Northern Ireland

UVF killer: Gary Haggarty profile

'Prepared For Peace, Ready For War' mural at the entrance to Mount Vernon Image copyright Pacemaker
Image caption Gary Haggarty was the commander of the Ulster Volunteer Force's north Belfast unit

Gary Haggarty was the most senior loyalist ever to become a so-called supergrass.

Haggarty, an ex-commander of the UVF's north Belfast unit, worked as a paid Special Branch informant for 13 years.

In January 2010, he offered to become a supergrass - officially referred to as an assisting offender - and offered to give evidence against other UVF members he said were also involved in the crimes he committed.

In one of the biggest and most complex cases undertaken in Northern Ireland, he was interviewed by detectives more than 1,000 times and the information he gave them ran beyond 12,000 pages.

The extent of his criminal activities is staggering.

As well as pleading guilty to 202 crimes, he asked that 301 others be taken into consideration.

In total he admitted 503 offences, including:

  • Five murders
  • Five attempted murders
  • 25 conspiracies to murder
  • 66 charges of possession of firearms and ammunition
  • Four counts of directing terrorism
Image copyright Pacemaker
Image caption Gary Haggarty was a police informer for 13 years

Five murders

Haggarty admitted murdering:

  • Catholic Sean McParland, who was shot while babysitting in Belfast in 1994
  • John Harbinson, a Protestant, who was handcuffed and beaten to death by a UVF gang on the Mount Vernon estate in north Belfast in May 1997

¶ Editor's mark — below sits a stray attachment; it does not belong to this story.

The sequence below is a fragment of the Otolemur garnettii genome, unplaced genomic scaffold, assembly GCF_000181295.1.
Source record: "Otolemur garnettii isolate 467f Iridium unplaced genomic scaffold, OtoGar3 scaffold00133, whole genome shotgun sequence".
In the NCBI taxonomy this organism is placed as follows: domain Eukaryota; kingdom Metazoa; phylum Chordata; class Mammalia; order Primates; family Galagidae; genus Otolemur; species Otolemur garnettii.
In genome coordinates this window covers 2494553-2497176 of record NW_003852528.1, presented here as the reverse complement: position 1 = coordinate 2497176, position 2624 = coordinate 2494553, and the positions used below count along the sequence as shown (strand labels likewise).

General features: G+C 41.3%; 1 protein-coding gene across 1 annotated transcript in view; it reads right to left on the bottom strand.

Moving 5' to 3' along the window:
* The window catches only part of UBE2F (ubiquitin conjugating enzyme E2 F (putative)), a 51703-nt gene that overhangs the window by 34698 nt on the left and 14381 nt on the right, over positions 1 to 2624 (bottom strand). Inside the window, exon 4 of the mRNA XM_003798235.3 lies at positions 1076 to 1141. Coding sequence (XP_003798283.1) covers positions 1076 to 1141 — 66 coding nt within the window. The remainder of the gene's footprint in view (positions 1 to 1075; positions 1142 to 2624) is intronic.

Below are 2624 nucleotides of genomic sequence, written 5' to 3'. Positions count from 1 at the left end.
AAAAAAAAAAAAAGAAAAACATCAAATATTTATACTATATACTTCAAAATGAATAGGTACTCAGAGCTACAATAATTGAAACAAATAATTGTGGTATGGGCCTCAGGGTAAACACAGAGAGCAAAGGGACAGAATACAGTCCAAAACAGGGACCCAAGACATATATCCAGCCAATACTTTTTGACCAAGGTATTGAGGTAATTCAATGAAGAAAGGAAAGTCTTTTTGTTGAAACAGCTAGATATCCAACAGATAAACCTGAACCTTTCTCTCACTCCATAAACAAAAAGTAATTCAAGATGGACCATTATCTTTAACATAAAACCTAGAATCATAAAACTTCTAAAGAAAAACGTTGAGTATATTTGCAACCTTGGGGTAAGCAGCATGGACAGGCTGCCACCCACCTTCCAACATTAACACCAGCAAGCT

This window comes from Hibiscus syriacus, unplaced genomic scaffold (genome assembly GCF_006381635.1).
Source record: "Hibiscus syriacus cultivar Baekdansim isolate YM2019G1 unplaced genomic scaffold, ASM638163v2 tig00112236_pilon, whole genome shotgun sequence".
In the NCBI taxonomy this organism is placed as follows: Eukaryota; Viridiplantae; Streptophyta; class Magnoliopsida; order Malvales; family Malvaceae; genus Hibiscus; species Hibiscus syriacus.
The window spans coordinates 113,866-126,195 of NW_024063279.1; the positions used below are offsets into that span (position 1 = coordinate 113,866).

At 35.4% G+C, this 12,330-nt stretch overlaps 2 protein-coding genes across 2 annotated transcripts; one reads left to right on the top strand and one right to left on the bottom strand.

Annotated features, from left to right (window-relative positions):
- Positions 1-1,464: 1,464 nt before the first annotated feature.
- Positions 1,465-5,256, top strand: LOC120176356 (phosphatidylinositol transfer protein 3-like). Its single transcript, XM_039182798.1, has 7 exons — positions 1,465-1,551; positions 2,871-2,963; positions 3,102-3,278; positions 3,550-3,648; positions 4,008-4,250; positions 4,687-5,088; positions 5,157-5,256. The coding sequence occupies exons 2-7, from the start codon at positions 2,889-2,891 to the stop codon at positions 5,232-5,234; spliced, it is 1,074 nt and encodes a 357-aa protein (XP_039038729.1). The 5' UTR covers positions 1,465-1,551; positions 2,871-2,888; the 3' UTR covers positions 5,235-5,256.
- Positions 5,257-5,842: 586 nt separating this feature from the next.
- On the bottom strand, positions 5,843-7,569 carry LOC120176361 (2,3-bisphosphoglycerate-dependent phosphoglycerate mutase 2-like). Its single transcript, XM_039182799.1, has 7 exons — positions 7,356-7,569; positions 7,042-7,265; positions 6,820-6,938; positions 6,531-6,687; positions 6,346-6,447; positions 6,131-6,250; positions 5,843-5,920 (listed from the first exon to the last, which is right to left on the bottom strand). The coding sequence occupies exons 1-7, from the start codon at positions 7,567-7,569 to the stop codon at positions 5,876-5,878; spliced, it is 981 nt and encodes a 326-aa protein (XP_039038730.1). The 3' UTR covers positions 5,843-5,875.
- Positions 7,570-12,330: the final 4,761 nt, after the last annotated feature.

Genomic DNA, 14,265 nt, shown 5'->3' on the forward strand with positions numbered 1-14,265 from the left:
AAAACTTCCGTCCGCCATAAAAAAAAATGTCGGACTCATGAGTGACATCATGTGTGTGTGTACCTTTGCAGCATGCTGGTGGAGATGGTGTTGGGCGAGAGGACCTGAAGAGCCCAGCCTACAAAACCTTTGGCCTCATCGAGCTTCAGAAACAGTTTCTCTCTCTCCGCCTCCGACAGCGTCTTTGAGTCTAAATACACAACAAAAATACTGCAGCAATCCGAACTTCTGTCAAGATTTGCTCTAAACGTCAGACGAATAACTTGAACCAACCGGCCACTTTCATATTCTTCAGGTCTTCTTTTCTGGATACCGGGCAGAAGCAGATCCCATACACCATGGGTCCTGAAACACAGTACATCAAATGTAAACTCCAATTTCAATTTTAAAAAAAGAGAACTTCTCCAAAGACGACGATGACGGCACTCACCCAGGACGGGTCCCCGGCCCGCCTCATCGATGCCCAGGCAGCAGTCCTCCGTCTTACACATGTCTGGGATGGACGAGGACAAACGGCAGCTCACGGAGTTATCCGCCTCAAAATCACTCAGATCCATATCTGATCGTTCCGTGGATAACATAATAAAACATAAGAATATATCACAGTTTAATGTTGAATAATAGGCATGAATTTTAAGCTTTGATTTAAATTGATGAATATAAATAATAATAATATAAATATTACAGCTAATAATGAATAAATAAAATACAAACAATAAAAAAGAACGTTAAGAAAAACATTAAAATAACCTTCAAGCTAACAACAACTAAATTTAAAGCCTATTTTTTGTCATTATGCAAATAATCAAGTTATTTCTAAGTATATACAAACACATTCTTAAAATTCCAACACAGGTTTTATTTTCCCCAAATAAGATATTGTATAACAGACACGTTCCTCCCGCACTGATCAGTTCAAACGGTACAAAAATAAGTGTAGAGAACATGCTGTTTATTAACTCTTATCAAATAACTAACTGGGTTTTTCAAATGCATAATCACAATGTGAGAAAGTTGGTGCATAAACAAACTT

• Catholic workmen Eamon Fox, 44, a father of six, and Gary Convie, 24, a father of one, shot dead as they had lunch together in a car in Belfast's North Queen Street in May 1994
  • Sean McDermott, a 37-year-old Catholic found shot dead in his car near Antrim in August 1994

He also admitted five attempted murders, including against police officers, 23 counts of conspiracy to murder and directing terrorism.

What is a supergrass?

The police bristle at the very mention of the word supergrass, because of its association with a series of high-profile trials in the 1980s.

Hundreds of republicans and loyalists were convicted on the word of informers and suspects who agreed to give evidence in return for reduced sentences, new identities and lives outside Northern Ireland.

Those deals were done at a political level, with the details kept secret.

Technically, those individuals were assisting offenders but they became known as "touts" and "supergrasses" in communities.

The system collapsed in 1985 because of concerns about the credibility of the evidence provided by the supergrasses.

Members of the judiciary complained that they were being used as political tools to implement government security policy.

A change in law in 2005 implemented safeguards for trials of that kind.

Image caption Eamon Fox and Gary Convie were shot dead while eating their lunch at a building site in 1994

During thirteen years as an informer he is said to have provided information on:

  • 55 murders
  • 20 attempted murders
  • 56 conspiracies to murder
  • 24 bombing offences

Prosecutors have said Haggarty's evidence is insufficient to provide a reasonable prospect of obtaining a conviction against 11 other suspected UVF members and two former police intelligence officers, allegedly his then handlers.

He has agreed to return to Northern Ireland at a future date to be the star prosecution witness in the trial of a man also accused of murdering the Catholic workmen Gary Convie and Eamon Fox.

Haggarty has already admitted his involvement in the murder of the two men who were shot dead as they ate lunch in a car parked near a building site in Belfast city centre in May 1994.

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